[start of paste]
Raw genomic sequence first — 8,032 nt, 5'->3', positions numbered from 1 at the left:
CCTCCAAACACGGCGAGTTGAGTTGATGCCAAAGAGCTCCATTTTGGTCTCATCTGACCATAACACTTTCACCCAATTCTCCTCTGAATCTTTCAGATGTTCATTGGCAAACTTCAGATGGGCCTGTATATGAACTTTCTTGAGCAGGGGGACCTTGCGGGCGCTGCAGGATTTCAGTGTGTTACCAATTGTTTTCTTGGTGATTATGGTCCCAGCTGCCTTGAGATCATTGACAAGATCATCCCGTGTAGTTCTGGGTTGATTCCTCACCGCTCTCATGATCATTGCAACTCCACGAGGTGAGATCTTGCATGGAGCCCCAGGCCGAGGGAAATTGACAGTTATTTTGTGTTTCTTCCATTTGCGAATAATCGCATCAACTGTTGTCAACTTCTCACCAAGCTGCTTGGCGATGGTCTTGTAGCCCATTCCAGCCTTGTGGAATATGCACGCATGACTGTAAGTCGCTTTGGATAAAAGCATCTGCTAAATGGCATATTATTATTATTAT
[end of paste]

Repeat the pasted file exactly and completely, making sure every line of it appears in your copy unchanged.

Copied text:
Raw genomic sequence first — 8,032 nt, 5'->3', positions numbered from 1 at the left:
CCTCCAAACACGGCGAGTTGAGTTGATGCCAAAGAGCTCCATTTTGGTCTCATCTGACCATAACACTTTCACCCAATTCTCCTCTGAATCTTTCAGATGTTCATTGGCAAACTTCAGATGGGCCTGTATATGAACTTTCTTGAGCAGGGGGACCTTGCGGGCGCTGCAGGATTTCAGTGTGTTACCAATTGTTTTCTTGGTGATTATGGTCCCAGCTGCCTTGAGATCATTGACAAGATCATCCCGTGTAGTTCTGGGTTGATTCCTCACCGCTCTCATGATCATTGCAACTCCACGAGGTGAGATCTTGCATGGAGCCCCAGGCCGAGGGAAATTGACAGTTATTTTGTGTTTCTTCCATTTGCGAATAATCGCATCAACTGTTGTCAACTTCTCACCAAGCTGCTTGGCGATGGTCTTGTAGCCCATTCCAGCCTTGTGGAATATGCACGCATGACTGTAAGTCGCTTTGGATAAAAGCATCTGCTAAATGGCATATTATTATTATTAT